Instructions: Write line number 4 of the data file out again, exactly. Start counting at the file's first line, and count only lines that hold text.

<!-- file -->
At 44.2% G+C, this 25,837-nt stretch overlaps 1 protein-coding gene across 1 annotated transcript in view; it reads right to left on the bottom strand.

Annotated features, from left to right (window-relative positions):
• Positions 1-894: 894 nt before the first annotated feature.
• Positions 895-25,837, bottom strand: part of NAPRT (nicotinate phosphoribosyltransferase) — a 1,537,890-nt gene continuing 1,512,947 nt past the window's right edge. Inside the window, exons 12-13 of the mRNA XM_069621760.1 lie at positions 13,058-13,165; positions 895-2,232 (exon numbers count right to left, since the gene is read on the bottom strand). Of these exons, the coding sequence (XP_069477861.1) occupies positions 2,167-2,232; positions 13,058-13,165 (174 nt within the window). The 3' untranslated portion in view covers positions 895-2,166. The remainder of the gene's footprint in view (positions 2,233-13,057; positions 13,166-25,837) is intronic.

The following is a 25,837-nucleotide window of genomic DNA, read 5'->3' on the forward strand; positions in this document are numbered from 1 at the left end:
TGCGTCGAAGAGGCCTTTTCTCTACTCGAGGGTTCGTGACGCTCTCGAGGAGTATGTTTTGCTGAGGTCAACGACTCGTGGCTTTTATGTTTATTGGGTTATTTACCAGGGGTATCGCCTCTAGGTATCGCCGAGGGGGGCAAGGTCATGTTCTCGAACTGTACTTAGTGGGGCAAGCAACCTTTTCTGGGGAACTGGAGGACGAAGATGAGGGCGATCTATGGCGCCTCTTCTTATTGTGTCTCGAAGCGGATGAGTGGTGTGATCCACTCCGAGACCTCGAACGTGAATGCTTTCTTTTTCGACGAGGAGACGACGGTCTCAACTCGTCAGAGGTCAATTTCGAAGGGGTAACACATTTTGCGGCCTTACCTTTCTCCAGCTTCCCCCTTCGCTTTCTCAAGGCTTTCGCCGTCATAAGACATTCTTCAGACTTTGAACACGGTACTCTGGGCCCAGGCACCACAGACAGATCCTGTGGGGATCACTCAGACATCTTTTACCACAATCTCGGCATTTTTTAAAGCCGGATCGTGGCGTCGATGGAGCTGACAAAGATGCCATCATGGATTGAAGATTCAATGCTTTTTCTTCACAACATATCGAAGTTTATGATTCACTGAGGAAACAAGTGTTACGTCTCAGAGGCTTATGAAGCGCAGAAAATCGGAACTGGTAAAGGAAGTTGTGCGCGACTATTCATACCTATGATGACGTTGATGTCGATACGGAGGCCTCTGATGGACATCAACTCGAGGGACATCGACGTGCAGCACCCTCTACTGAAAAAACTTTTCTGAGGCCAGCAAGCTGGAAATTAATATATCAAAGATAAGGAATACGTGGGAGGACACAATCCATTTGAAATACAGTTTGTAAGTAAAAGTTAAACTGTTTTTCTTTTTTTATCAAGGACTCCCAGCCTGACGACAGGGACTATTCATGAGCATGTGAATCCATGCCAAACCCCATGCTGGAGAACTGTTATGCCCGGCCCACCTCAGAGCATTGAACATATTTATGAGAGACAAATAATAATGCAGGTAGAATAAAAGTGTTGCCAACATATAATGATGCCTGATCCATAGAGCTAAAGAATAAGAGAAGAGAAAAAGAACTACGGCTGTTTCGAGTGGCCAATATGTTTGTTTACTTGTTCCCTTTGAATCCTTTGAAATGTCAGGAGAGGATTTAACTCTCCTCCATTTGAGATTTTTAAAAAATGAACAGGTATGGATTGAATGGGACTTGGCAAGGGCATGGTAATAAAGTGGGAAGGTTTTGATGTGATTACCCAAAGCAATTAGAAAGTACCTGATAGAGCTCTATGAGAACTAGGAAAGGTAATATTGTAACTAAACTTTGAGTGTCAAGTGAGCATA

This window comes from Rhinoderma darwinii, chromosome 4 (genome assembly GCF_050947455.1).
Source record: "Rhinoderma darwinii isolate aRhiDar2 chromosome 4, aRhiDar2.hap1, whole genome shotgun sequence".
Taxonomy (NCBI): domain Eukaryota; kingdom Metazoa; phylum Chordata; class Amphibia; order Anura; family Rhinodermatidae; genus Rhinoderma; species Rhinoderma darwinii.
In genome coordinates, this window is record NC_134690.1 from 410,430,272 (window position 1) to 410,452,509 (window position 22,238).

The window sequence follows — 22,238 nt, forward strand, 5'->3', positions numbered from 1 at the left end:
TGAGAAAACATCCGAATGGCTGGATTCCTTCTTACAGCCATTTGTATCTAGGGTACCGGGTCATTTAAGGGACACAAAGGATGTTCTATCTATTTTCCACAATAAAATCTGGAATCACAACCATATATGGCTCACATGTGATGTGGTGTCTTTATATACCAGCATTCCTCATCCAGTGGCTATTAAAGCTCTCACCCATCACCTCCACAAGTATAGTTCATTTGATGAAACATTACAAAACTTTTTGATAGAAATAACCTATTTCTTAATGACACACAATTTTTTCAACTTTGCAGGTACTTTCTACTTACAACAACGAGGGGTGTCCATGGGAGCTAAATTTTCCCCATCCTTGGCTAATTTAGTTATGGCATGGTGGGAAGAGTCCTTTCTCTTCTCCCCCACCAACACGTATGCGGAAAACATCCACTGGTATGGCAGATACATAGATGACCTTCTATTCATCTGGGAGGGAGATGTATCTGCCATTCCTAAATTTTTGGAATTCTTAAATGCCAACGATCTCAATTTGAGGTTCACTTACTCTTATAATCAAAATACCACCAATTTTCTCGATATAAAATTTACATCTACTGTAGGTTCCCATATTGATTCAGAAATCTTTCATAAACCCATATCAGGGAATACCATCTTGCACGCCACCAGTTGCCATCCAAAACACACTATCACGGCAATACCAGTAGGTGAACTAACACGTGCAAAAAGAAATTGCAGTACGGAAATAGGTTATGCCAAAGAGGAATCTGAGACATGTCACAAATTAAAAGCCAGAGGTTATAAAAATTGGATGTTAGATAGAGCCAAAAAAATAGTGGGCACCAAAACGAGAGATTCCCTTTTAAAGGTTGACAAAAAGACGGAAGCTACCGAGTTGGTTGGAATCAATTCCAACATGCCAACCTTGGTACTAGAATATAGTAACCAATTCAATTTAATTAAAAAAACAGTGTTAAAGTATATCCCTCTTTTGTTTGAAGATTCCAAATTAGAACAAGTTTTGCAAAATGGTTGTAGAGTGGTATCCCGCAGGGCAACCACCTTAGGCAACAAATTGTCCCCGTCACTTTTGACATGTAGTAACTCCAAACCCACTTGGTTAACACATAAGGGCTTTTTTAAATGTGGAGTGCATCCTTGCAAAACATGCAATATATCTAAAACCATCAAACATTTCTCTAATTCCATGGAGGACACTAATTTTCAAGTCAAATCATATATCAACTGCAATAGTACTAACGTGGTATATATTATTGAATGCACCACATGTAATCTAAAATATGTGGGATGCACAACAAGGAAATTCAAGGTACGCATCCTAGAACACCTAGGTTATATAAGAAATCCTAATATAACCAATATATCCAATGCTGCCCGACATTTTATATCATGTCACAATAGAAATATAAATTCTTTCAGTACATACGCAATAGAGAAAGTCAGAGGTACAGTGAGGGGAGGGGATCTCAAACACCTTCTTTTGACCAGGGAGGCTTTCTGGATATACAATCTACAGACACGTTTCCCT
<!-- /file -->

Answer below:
• Positions 895-25,837, bottom strand: part of NAPRT (nicotinate phosphoribosyltransferase) — a 1,537,890-nt gene continuing 1,512,947 nt past the window's right edge. Inside the window, exons 12-13 of the mRNA XM_069621760.1 lie at positions 13,058-13,165; positions 895-2,232 (exon numbers count right to left, since the gene is read on the bottom strand). Of these exons, the coding sequence (XP_069477861.1) occupies positions 2,167-2,232; positions 13,058-13,165 (174 nt within the window). The 3' untranslated portion in view covers positions 895-2,166. The remainder of the gene's footprint in view (positions 2,233-13,057; positions 13,166-25,837) is intronic.